On This Day
19 May: Ravel’s L’heure Espagnol Was Premiered

Maurice Ravel presented his one-act opera L’heure Espagnol, probably most idiomatically translated as “How They Keep Time in Spain,” at the Opéra-Comique on 19 May 1911. Based on the play by Franc-Nohain, which enjoyed great success at the Odéon in 1904, Ravel completed the score during a feverish spell of activity in 1907, but the path towards a first performance was an arduous one.

Maurice Ravel: L’heure Espagnol, “Air de Armiro”

The Play



Ravel was first attracted to the play’s cool, ironic humour and vivacious language, and he wrote to Franc-Nohain requesting permission to adapt it. The author was amazed that anyone would consider setting his work to music and happily gave his permission.

Once the work had been completed, Ravel had to first worry about the failing health of his father Joseph Ravel. As he wrote despondently to Ida Godebska, “Things are not well at home. My father is weakening continually. His mental capacity is at its very lowest; he mixes up everything and no longer knows where he is at times.”

Maurice Ravel: L’heure Espagnol, “Introduction” (Orchestre National de France; Lorin Maazel, cond.)

Albert Carré

Albert Carré

Albert Carré

The decision whether to mount a production of the work was in the hands of Albert Carré, the director of the Opéra-Comique. At first, he flatly refused to have anything to do with the opera, as the story about the amorous adventures of a clockmaker’s wife was considered too risqué for the stage.

Gradually, however, Carré warmed to the project but for one reason or another, the production was endlessly postponed. In the meantime, Durant published the piano-vocal score in 1908 and Ravel completed the orchestration one year later. Once again, L’heure Espagnol was scheduled to be performed with Feuersnot by Richard Strauss, but the production did not materialise.

Maurice Ravel: L’heure Espagnol, “Scene 4” (Orchestre National de France; Lorin Maazel, cond.)

Louise Cruppi

Louise Cruppi

Louise Cruppi

It was time to look for support higher up, and Ravel enlisted the support of Louise Cruppi, the wife of Minister of Commerce and Industry Jean Cruppi. As Ravel wrote to Ida Godebska, “Cruppi was shocked by Carré’s refusal, and her first impulse was to write to him directly. After mature consideration, she decided nevertheless to follow her impulse, and the most pungent exchange of correspondence followed.”

Finally, fragments of the opera were heard in a concerto performance in 1910 and Mme Cruppi herself sang the character of Conception. The performance was a marked success, and a critic posed the question which had disturbed Ravel for three years,“When will L’heure Espagnol finally be performed at the Opéra-Comique?”

Maurice Ravel: L’heure Espagnol, “Scene 7” (Orchestre National de France; Lorin Maazel, cond.)

Risqué Subject Matter

Maurice Ravel at the piano, 1912

Maurice Ravel at the piano, 1912

Carré’s objections to the opera included not merely its risqué subject matter but also its text-setting, which follows the natural rhythms and inflections of spoken French to the exclusion of more conventional lyricism. Yet, the pressure put on by Mme Cruppi, to whom Ravel would dedicate the work, finally paid off, and a read-through of the opera was held in the foyer of the Salle Favart on 20 February 1911.

By 25 April, the production had moved into the theatre, and orchestral rehearsals began on 28 April. Three days later, the singers and the orchestra rehearsed together for the first time. The production went through some casting changes, and Ravel wrote a long letter to the editor of Le Figaro, attempting to reassure both the public and critics. The letter was excerpted in the newspaper two days before the premiere.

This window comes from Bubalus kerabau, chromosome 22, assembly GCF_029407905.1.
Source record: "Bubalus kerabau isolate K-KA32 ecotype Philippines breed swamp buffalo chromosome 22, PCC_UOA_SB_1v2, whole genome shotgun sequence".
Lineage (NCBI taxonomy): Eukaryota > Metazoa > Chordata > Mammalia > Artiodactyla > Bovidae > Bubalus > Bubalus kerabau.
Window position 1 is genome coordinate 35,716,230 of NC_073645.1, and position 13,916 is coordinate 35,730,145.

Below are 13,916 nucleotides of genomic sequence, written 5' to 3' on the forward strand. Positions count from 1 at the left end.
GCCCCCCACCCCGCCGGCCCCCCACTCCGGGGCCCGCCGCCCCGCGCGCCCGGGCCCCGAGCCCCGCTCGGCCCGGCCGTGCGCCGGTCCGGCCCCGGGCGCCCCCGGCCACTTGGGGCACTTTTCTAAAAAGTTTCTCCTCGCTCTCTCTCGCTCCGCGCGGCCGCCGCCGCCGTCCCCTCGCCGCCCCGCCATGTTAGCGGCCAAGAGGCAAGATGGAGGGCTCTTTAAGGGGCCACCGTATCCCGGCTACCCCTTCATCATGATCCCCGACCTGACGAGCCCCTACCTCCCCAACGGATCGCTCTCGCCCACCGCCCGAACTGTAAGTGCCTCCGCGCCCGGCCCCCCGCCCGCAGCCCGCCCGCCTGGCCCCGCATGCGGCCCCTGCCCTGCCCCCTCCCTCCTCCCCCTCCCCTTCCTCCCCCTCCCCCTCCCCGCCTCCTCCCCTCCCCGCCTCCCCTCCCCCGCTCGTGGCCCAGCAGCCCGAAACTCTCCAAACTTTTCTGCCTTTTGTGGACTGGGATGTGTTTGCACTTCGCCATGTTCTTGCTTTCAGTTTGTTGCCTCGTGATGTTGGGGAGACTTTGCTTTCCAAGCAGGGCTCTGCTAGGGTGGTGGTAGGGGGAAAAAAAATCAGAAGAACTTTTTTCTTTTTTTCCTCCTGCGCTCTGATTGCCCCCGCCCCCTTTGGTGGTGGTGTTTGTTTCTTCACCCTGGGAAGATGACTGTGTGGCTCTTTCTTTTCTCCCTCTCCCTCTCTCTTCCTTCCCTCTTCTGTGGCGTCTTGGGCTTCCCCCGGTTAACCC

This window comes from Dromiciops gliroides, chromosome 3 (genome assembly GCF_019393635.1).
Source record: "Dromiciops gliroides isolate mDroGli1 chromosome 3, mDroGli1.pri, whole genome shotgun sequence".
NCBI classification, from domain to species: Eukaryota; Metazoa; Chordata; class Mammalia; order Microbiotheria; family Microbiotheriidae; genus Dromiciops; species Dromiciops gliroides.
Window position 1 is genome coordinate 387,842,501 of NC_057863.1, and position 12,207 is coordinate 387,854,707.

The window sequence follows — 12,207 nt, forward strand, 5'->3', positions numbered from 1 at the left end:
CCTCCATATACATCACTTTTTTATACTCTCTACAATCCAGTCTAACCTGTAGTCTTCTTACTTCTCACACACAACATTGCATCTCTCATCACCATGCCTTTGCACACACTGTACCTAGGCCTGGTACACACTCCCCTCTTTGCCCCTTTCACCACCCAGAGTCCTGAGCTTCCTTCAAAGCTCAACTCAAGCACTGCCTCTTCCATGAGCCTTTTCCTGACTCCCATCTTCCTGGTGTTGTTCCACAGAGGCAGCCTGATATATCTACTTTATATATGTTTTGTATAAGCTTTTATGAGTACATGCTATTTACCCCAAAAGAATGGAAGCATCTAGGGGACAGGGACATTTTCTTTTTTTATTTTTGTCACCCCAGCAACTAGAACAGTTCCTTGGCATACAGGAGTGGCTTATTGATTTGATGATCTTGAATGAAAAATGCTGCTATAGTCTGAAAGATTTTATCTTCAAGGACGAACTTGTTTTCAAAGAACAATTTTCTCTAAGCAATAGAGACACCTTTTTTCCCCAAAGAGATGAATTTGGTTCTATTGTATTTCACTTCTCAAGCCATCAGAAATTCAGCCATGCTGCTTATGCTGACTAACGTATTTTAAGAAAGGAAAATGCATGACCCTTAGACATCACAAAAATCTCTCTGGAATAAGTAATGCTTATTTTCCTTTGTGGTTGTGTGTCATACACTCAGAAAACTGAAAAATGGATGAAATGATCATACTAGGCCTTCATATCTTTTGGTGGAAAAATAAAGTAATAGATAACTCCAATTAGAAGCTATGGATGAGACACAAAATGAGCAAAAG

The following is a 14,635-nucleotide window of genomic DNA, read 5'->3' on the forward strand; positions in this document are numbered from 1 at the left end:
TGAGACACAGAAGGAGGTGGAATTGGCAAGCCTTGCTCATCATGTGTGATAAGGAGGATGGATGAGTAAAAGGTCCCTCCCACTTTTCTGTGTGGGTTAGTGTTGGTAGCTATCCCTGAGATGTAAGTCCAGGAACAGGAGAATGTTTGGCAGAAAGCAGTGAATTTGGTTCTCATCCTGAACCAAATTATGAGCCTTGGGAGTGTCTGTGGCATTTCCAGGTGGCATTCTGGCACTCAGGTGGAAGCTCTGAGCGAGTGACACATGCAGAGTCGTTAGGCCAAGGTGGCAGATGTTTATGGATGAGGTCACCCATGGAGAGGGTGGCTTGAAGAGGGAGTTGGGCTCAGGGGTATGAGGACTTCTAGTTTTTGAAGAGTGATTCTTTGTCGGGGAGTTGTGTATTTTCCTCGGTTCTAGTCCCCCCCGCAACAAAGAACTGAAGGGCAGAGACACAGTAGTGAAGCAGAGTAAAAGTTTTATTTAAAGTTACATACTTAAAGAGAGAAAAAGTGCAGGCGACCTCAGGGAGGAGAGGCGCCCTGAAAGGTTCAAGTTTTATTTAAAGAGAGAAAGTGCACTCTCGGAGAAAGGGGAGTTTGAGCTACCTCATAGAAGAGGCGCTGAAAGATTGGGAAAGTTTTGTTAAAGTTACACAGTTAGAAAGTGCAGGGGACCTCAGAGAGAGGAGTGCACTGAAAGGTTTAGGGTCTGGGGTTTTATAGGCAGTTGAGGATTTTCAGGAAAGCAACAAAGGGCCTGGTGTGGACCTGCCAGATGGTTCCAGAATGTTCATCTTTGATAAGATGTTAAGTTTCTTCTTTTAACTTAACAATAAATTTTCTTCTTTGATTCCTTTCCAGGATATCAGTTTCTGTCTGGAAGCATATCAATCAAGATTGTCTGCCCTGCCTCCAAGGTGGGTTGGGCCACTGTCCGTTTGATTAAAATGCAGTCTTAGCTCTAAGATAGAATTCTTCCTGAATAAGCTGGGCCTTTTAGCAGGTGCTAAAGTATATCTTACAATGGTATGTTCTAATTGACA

Maurice Ravel: L’heure Espagnol, “Scene 12” (Orchestre National de France; Lorin Maazel, cond.)

Public Reassurance

Opera L’heure Espagnol

Ravel’s L’heure Espagnol

Ravel writes, “What have I attempted to do in writing L’heure Espagnol? It is rather ambitious to regenerate the Italian opera buffa—the principle only. This work is not conceived of in traditional form…Apart from a few cuts, I have not altered anything in Franc-Nohain’s text… I was thinking of a humorous musical work for some time and decided that this droll fantasy was just what I was looking for.”

Ravel continues, “many things in this work attracted me, the mixture of familiar conversation and intentionally absurd lyricism, and the atmosphere of unusual and amusing noises which surround the characters in this clockmaker’s shop. Finally, the opportunities for making use of the picturesque rhythms of Spanish music.”

Maurice Ravel: L’heure Espagnol, “Scene 21” (Orchestre National de France; Lorin Maazel, cond.)

Transcendental Jujitsu

Ravel's L’heure Espagnol music score

Ravel’s L’heure Espagnol music score

Ravel’s opera was presented in a double bill after Massenet’s Thérèse, and reactions were decidedly mixed. Pierre Lalo found that “Ravel’s air of detached superiority spoilt his enjoyment,” while Reynaldo Hahn, referring to Ravel’s technique as a “sort of transcendent jujitsu,” preferred those diatonic moments in the score which the composer had failed to hide beneath the Hispanic chromaticism.

The libretto was called “mildly pornographic vaudeville,” and a critic writes “Ravel knows the unknowable, moulds the imponderable, and juggles with atoms and ions. He creates colours and perfumes. He is a painter, goldsmith, and jeweller… In the name of logic, Ravel removes from the musical language not only its internationalism and its universality but its simple humanity.” L’heure Espagnol ran for an initial nine performances, but it was not revived.

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